COVID-19 and plant closures: The auto industry's response, potential return dates
Automakers across the US and Europe enacted temporary shutdowns in March, including Detroit's Big Three, but numerous automakers are prepared to head back to work in the weeks to come.
It all started with Gran Turismo. From those early PlayStation days, Sean was drawn to anything with four wheels. Prior to joining the Roadshow team, he was a freelance contributor for Motor Authority, The Car Connection and Green Car Reports. As for what's in the garage, Sean owns a 2016 Chevrolet SS, and yes, it has Holden badges.
As the novel coronavirus continues to spread around the world, automakers are taking extreme measures in the form of plant closures to halt the spread of COVID-19, the disease the coronavirus causes. The situation remains fluid, but automakers in Europe and the US are starting to inch closer to returning to work.
Here are all the automakers and companies that have elected to halt production in the US and Europe so far, accompanied by a targeted return-to-work date. Information on Detroit's Big Three begins our coverage, followed by all other shutdowns organized by the date automakers announced them. As companies begin to bring plants back online, we'll remove them from this list. You can find them on our list of automakers returning to work with plants restarted in some capacity.
Ford shut down all European and North American production on March 19 to help combat the spread of COVID-19. While Ford intended to reopen facilities and restart production on March 30, the company on March 31 delayed that goal indefinitely. Ford began manufacturing personal protective equipment in lieu of vehicle production at some facilities in late March.
Ford said in May it will return to work on May 18.
GM joined Ford on March 18 in announcing a total suspension of all North American production starting March 19. The automaker said it would pull its facilities offline in a "cadence" and each plant would receive specific instructions. GM hasn't made any announcements regarding when its plants will resume normal production, but it is building ventilators and masks at two US GM facilities. The automaker made the decision to build personal protective equipment on its own before the Trump administration forced it to do so by invoking the Defense Production Act.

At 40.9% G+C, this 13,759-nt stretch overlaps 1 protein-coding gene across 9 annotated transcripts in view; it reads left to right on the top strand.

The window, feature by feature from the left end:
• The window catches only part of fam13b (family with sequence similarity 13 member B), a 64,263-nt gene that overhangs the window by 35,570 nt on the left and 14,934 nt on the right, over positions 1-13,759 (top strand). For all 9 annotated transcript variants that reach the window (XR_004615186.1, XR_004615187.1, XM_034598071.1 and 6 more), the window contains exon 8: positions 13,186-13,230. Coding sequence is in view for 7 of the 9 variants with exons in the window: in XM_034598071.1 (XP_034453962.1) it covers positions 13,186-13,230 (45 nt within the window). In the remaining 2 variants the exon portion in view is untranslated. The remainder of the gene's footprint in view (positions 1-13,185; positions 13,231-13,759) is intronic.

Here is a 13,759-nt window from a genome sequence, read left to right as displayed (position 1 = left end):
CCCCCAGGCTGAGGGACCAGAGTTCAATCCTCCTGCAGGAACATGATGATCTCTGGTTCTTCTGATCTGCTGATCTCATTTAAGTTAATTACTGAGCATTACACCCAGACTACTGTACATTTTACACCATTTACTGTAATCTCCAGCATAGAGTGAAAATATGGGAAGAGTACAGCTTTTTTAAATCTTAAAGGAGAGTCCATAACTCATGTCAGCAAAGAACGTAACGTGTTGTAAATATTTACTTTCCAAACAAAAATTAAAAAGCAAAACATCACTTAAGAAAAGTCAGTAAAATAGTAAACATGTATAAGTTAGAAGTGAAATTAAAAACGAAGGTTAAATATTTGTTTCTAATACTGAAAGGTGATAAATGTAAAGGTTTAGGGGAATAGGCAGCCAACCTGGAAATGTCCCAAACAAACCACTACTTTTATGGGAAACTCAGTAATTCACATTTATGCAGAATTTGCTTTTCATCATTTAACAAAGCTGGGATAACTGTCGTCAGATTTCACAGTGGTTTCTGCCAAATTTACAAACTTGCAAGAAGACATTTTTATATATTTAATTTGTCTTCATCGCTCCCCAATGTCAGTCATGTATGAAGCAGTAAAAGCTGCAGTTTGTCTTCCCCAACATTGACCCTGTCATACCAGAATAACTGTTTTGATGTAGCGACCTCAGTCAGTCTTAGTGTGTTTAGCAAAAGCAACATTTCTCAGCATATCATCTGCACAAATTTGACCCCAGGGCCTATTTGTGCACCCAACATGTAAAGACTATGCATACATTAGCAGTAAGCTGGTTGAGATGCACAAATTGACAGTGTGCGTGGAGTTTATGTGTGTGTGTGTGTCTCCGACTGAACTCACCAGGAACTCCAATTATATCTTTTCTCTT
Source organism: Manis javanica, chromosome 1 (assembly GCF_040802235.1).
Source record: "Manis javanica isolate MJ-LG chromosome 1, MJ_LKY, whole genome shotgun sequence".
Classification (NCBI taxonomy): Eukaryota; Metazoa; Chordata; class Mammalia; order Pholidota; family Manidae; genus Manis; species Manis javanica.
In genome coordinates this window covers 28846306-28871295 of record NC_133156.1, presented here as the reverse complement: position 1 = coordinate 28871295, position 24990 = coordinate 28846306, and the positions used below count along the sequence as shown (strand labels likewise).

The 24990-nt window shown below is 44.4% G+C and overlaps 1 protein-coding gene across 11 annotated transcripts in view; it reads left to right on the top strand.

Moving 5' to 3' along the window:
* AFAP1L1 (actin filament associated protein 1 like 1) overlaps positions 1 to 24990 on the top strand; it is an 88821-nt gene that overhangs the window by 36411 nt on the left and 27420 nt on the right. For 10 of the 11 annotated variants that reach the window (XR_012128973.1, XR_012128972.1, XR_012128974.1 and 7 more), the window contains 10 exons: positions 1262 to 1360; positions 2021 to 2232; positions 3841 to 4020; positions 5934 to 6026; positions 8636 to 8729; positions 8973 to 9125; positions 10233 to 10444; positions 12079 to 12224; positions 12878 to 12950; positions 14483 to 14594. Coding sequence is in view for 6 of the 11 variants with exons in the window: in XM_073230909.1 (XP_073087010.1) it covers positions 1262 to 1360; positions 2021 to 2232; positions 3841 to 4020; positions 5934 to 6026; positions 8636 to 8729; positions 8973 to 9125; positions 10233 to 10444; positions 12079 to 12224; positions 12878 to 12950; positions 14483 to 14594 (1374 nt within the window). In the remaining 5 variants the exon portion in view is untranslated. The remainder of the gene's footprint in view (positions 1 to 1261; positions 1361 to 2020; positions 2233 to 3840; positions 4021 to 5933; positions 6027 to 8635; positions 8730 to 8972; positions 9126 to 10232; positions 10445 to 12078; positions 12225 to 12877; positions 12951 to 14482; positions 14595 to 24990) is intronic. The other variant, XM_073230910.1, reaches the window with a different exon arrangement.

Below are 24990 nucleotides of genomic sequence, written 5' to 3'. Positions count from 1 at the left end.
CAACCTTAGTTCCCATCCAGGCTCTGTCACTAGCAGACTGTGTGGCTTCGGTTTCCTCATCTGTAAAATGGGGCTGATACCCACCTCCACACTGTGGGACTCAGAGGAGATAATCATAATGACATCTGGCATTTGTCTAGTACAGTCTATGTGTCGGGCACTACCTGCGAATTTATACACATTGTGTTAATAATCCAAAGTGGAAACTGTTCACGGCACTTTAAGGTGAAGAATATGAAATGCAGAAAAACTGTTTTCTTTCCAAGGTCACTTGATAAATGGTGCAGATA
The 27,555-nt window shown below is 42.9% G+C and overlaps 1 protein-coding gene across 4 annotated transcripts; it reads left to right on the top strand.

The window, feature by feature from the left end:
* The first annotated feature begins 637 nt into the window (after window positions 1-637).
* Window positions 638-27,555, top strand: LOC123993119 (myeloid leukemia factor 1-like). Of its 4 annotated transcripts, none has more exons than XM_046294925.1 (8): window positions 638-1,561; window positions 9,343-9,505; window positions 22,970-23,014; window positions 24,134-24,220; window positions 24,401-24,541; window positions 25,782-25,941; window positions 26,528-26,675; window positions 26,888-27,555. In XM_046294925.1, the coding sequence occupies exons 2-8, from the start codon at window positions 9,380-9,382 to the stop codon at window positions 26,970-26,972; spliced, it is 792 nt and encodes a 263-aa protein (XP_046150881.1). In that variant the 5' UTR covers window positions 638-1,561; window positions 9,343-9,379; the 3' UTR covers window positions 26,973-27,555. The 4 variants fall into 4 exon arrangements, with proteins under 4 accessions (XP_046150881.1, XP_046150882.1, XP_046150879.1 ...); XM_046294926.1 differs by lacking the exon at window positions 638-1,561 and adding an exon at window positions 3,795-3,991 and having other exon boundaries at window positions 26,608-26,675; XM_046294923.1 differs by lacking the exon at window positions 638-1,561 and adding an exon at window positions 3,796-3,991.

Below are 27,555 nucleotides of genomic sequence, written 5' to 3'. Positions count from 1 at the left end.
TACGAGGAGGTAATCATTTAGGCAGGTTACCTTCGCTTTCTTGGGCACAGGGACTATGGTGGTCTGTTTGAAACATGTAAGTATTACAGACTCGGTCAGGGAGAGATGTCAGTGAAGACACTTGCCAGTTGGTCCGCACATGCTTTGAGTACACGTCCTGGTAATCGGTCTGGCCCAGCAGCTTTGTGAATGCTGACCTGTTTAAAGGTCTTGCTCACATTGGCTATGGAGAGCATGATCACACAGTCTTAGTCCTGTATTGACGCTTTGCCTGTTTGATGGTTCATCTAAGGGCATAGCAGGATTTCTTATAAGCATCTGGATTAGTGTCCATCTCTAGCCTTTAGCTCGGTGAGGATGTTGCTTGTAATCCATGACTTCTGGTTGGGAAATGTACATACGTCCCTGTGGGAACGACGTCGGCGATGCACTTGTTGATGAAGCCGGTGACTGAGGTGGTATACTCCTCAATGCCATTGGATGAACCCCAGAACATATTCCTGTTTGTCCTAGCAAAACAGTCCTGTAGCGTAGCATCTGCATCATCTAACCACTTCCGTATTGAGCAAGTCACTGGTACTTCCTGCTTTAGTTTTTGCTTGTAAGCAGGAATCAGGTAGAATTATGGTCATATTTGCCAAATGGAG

FCA joined Ford and GM on March 18 in announcing it would suspend all North American operations to help stop the spread of COVID-19. While GM and Ford haven't established new dates to restart production, FCA told Roadshow on April 7 it and planned to bring workers back on May 4. The automaker said in May it will return to work on May 18.
The Japanese automaker first said on March 24 it will halt production at its Japanese plants for 13 days. On April 22, following half shifts at its plants, the automaker said it will shut down the facilities starting April 27. It's unclear when facilities will come back online.
The British luxury carmaker said on March 24 it would suspend all production starting the same day until April 20. A representative told Roadshow on April 22 factories remain idled and the automaker continues to monitor the situation. The firm did begin producing personal protective equipment for the UK's National Health Service earlier this month to support the fight against COVID-19.
On May 7, Aston Martin said it's drawn up detailed return-to-work plans and will begin returning to work this month.